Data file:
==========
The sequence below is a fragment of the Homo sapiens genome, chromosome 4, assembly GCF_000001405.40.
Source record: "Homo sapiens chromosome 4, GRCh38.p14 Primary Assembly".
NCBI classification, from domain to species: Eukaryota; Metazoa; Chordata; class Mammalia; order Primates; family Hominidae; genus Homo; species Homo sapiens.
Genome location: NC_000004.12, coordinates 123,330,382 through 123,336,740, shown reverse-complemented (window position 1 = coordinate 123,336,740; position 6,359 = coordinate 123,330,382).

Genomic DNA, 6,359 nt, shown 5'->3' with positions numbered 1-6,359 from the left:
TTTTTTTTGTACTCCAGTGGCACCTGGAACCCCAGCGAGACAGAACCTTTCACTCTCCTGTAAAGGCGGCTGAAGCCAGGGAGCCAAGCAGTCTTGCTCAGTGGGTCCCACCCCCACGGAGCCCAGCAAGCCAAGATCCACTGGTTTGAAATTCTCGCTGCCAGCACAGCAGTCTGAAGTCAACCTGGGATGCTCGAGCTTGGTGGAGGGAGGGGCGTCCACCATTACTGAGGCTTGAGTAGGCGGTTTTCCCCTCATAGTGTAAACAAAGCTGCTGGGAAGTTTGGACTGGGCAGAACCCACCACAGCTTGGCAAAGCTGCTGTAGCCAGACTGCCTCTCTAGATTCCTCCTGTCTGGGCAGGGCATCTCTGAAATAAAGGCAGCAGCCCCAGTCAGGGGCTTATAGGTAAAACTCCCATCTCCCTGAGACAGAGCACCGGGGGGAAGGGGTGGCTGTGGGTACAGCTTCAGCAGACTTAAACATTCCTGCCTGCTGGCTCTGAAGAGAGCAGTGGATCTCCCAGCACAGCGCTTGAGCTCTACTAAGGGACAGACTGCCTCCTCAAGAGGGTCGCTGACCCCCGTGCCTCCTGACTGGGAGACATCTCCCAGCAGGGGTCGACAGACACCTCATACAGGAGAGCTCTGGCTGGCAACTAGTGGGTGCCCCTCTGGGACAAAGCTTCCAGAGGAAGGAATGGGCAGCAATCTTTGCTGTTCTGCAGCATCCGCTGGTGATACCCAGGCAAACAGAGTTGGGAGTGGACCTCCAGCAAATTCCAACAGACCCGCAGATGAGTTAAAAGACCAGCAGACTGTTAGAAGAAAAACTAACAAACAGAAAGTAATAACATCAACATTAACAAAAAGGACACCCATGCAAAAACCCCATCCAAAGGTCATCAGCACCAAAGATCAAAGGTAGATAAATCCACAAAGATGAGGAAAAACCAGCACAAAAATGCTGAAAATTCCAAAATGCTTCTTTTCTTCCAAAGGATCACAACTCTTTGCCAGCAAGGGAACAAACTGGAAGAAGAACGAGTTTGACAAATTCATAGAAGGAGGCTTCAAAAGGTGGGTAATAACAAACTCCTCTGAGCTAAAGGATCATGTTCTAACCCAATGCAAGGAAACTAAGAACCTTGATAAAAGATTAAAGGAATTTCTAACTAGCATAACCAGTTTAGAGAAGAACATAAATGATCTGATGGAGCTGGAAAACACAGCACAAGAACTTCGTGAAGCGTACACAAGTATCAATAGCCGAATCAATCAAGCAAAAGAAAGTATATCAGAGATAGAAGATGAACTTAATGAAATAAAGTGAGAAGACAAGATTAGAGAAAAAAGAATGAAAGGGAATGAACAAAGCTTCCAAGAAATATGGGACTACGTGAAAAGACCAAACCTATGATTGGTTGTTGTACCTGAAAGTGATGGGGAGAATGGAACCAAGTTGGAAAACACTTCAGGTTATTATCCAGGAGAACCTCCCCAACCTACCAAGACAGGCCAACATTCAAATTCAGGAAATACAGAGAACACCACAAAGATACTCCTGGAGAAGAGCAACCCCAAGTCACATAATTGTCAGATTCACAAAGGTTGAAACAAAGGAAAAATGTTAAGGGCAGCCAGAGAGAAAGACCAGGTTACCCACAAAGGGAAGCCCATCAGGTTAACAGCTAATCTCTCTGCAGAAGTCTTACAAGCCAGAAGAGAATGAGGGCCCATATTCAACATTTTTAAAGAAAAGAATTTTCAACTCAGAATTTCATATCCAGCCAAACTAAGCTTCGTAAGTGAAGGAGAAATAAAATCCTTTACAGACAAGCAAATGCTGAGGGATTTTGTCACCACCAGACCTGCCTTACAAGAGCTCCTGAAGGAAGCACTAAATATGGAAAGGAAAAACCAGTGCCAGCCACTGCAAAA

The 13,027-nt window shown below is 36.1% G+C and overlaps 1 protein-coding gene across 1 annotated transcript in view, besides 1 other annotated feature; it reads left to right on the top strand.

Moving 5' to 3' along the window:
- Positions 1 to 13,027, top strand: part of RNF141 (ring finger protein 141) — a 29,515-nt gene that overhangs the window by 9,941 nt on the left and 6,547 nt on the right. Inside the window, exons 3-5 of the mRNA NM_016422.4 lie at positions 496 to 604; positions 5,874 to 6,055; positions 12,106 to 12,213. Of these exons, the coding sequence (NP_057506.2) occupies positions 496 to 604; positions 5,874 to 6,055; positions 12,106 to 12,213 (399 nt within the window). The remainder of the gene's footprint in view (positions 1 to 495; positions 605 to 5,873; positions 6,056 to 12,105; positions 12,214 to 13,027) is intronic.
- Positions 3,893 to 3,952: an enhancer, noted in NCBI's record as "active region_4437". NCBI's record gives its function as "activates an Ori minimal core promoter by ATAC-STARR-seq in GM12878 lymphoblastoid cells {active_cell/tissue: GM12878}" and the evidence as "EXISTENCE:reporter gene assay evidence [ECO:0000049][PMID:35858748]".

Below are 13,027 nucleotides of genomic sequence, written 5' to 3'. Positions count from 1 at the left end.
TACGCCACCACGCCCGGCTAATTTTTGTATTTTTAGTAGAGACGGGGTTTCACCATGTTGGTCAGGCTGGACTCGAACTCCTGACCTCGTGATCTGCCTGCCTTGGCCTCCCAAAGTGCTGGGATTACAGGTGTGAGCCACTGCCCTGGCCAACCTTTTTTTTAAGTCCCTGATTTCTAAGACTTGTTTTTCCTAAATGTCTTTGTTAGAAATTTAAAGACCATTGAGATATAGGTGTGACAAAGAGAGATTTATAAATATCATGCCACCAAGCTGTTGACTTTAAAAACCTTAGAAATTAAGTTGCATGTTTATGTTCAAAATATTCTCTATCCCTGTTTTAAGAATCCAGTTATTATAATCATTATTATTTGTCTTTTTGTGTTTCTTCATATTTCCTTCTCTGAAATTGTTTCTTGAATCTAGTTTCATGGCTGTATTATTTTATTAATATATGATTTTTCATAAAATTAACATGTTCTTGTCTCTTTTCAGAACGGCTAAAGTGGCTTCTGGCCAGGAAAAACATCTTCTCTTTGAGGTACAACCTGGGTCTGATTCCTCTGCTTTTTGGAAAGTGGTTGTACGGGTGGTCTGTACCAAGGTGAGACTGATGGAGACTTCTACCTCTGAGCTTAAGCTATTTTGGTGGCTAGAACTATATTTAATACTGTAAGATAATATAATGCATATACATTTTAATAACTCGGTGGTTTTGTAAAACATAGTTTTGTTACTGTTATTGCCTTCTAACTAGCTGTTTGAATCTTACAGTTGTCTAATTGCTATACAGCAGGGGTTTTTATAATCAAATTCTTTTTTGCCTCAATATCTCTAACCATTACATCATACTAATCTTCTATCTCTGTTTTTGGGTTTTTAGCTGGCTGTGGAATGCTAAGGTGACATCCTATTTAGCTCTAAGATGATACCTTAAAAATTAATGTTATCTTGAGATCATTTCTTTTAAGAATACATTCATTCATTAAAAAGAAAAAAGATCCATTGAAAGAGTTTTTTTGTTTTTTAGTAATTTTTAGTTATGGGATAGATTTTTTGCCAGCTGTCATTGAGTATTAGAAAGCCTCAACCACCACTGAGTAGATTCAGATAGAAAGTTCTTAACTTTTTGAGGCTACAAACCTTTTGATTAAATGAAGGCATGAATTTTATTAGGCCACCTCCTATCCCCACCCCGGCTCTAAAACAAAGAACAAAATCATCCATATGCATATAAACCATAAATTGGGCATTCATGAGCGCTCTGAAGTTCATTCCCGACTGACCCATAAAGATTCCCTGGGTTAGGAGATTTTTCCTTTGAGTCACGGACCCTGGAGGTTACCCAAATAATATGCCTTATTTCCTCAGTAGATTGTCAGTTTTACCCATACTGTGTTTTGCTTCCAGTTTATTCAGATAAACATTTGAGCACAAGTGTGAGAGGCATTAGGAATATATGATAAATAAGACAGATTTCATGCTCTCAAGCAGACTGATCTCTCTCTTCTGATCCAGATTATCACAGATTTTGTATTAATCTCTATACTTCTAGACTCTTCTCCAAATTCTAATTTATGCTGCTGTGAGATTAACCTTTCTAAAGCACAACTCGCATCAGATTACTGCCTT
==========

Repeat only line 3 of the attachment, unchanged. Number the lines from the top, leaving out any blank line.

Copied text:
NCBI classification, from domain to species: Eukaryota; Metazoa; Chordata; class Mammalia; order Primates; family Hominidae; genus Homo; species Homo sapiens.